The current generation of Fujitsus with the inverter drives work down to -15C (5F), although I'm told by someone who lives in Montreal that his continues to operate all the way to -20C (-4F). I've crunched the IRR and NPV numbers for the Fujitsu based on our local climate and energy costs (7,800 HDD / $0.1067 per kWh) and I know of nothing that matches its technical or financial performance. These truly are in a class of their own.
Cheers, Paul
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It sounds about perfect. Will definately have to look into them. Your friend's Montreal home will be almost the same climate as ours - we're (rural Ottawa area) a little colder, but less snow.
Hey, neat, I can run 'em off the existing baseboard wiring!
Our house is situated amongst heavy tree cover, so, A/C tends not to be necessary more than a few days per year. Because of the way the house is designed, a single 12000 BTU "window type" (actually mounted through the wall) A/C is more than enough. T'would be nice to be rid of the ugly thing - it's at least 17 years old, and it has to die someday. Probably soon.
The trees also aid with heating, because there's less loss due to wind cooling.
I don't think we're particularly heavy DHW users, so, that's not as important. The dishwasher and clotheswasher are both very low water consumption units, and we only do showers.
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On Tue, 05 Feb 2008 20:15:45 -0000, snipped-for-privacy@nortelnetworks.com (Chris Lewis) wrote:

Let me pull Environment Canada's hourly temperature data for Ottawa and plug it into my spreadsheet and see how the numbers might work out for you. Without knowing much about your home's heat loss(*) and lifestyle, the results will be necessarily broad brush, but it still might help you determine if a Fujitsu would be a good fit for you (we can refine things a little further after you've had a look at the preliminary findings). I should have something ready for you later this evening.
Best regards, Paul
(*) You mentioned your 2,200 sq. ft. home is near R2000 in terms of its construction, so I'm going to estimate your average heat loss at a little less than 170-watts per degree C, with a demand point of 13C (i.e., when outside temperatures rise above 13C, we'll assume internal gains such as lighting and appliances and passive solar would be sufficient to keep your home at a comfortable temperature). Again, we can make adjustments as you see fit.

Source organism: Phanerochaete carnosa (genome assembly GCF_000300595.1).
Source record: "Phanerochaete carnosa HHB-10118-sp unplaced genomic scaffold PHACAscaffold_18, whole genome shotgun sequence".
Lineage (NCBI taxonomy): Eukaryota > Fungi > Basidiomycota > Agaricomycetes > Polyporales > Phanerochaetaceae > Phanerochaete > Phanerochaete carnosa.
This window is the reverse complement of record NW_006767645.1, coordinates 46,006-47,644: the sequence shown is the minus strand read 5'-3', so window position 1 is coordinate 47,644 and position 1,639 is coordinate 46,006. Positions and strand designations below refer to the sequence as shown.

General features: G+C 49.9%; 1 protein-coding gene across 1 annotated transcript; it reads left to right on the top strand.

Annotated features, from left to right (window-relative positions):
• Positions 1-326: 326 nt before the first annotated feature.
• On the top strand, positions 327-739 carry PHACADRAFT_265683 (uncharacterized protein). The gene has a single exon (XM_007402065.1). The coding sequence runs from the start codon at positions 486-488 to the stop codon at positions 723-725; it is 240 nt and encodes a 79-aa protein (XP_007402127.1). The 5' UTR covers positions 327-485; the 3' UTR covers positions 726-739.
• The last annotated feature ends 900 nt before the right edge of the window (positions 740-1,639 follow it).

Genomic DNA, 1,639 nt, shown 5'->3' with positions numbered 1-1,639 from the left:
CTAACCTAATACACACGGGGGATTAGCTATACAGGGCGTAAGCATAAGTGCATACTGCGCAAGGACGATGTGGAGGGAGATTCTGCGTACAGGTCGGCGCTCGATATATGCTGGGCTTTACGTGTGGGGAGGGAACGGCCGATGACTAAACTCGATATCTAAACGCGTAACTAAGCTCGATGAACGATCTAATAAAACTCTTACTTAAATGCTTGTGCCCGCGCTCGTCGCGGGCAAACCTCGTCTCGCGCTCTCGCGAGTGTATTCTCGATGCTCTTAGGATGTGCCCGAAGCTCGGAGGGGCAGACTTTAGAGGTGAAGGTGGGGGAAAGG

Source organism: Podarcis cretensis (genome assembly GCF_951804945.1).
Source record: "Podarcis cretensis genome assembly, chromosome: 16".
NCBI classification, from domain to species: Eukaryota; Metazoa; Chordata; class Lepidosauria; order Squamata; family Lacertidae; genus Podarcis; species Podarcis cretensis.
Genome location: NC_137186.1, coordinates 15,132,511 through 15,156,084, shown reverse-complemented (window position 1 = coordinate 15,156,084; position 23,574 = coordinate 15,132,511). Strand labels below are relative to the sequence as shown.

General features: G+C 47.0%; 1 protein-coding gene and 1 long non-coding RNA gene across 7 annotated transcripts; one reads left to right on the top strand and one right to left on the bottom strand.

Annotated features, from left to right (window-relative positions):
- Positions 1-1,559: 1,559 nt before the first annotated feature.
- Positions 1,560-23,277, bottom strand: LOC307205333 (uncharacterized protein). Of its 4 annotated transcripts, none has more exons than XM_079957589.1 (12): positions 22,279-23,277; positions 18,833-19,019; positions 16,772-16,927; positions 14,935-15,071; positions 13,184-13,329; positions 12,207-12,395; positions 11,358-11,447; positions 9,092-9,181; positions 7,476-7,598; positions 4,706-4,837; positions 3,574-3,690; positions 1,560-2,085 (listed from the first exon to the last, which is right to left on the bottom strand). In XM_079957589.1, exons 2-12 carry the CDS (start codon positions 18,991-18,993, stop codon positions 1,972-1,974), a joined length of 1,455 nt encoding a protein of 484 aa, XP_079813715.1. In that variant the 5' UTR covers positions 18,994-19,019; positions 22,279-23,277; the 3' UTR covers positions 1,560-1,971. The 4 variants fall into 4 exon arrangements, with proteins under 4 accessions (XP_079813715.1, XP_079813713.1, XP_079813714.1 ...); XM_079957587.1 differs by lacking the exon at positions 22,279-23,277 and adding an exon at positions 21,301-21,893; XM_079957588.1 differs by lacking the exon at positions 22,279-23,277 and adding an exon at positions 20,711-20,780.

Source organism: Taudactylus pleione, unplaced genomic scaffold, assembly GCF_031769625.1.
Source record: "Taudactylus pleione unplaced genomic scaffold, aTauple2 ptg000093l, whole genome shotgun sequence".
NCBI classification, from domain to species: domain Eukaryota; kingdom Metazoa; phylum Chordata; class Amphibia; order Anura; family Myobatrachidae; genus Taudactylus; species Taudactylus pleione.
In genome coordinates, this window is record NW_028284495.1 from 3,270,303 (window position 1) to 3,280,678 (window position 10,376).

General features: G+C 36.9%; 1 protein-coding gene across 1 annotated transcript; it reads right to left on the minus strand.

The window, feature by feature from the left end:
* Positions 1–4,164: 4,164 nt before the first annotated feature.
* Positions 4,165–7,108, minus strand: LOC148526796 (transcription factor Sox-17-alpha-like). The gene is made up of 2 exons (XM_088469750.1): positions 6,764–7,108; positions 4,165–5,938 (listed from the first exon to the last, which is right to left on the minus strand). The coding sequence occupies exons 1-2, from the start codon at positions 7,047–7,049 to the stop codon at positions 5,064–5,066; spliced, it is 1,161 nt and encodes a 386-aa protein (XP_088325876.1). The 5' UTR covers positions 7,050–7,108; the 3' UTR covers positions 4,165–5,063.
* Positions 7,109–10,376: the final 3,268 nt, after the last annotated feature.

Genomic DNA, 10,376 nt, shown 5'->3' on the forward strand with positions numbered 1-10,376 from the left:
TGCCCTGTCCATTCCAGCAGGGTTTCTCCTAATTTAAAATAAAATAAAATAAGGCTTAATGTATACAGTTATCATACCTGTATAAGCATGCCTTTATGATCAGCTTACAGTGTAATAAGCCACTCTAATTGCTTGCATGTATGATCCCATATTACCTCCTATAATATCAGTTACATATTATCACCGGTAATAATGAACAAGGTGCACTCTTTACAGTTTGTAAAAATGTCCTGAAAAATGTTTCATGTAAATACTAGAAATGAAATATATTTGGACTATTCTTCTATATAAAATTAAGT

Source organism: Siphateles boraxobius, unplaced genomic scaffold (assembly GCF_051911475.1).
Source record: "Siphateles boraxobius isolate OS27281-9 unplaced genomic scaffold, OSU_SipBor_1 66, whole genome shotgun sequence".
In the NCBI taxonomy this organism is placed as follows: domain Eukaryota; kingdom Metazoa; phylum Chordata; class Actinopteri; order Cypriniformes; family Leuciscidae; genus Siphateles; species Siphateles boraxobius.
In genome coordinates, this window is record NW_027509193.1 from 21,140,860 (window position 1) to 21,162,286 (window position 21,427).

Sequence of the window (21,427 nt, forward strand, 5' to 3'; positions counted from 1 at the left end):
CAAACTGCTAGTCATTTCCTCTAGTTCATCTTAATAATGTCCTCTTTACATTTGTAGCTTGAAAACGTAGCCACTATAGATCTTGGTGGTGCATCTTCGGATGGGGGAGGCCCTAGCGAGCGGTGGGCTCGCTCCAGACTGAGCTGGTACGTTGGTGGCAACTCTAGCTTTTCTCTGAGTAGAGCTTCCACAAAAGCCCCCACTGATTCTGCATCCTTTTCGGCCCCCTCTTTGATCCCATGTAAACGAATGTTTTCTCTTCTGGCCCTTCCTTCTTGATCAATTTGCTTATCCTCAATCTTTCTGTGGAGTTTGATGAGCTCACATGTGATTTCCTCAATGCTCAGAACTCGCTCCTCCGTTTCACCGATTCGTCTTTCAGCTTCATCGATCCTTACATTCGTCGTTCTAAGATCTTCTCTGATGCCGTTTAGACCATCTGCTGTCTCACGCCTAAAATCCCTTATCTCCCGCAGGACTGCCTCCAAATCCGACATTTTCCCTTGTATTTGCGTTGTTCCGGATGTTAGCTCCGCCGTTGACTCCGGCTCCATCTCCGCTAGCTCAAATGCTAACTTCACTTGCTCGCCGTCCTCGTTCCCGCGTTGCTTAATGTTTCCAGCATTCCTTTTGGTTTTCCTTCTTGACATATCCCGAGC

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Hi Chris,
As promised, I've built a spreadsheet model using Ottawa's 2007 weather data to estimate the potential energy savings of a Fujitsu 12RLQ ductless heat pump (I'm hoping 2007 is typical of most winters). This particular unit has a nominal rating of 12,000 BTUs/hr cooling and 16,000 BTUs/hr heating, so it's a little undersized for your home and local climate. For our purposes, I've assumed the low temperature cut-off point is, in fact, -15C as stated in the technical documentation and not -20C as I've been told antidotally. I've also assumed your heating season begins October 1st and ends April 30th; if it extends a little beyond these two points, your actual savings would be a slightly greater than what we see here.
If your home's average heat loss is 0.170 kW per degree C and your demand point is 13C, the numbers break down as follows:
    Annual Heat Demand    12,738    kWh     Heat Pump Output    7,436    kWh     Heat Pump Input    2,481    kWh     Annual COP        3.00     Net Savings        4,955    kWh     Backup Requirement    5,303    kWh     Heat Pump Contribution    58.4%    
If, in fact, your home's heat loss is a little higher (i.e., 0.20 kW/C) and your demand point is 15C (i.e., the other internal gains previously mentioned are not quite as significant as first thought or if you prefer to keep your home a little warmer), the numbers work out as follows:
    Annual Heat Demand    16,913    kWh     Heat Pump Output    9,118    kWh     Heat Pump Input    3,010    kWh     Annual COP        3.03     Net Savings        6,109    kWh     Backup Requirement    7,794    kWh     Heat Pump Contribution    53.9%    
I believe you pay just over $0.101 per kWh, so your dollar savings would be $502.00 and $618.00 respectively ($567.00 and $699.00 including federal and provincial taxes). By comparison, a geo-exchange heat pump with an annual COP of 4 -- if that's a reasonable number to use -- would reduce your annual heating costs by $967.00 and $1,284.00, for an additional savings of $466.00 and $666.00 respectively ($526.00 and $752.00 with PST & GST).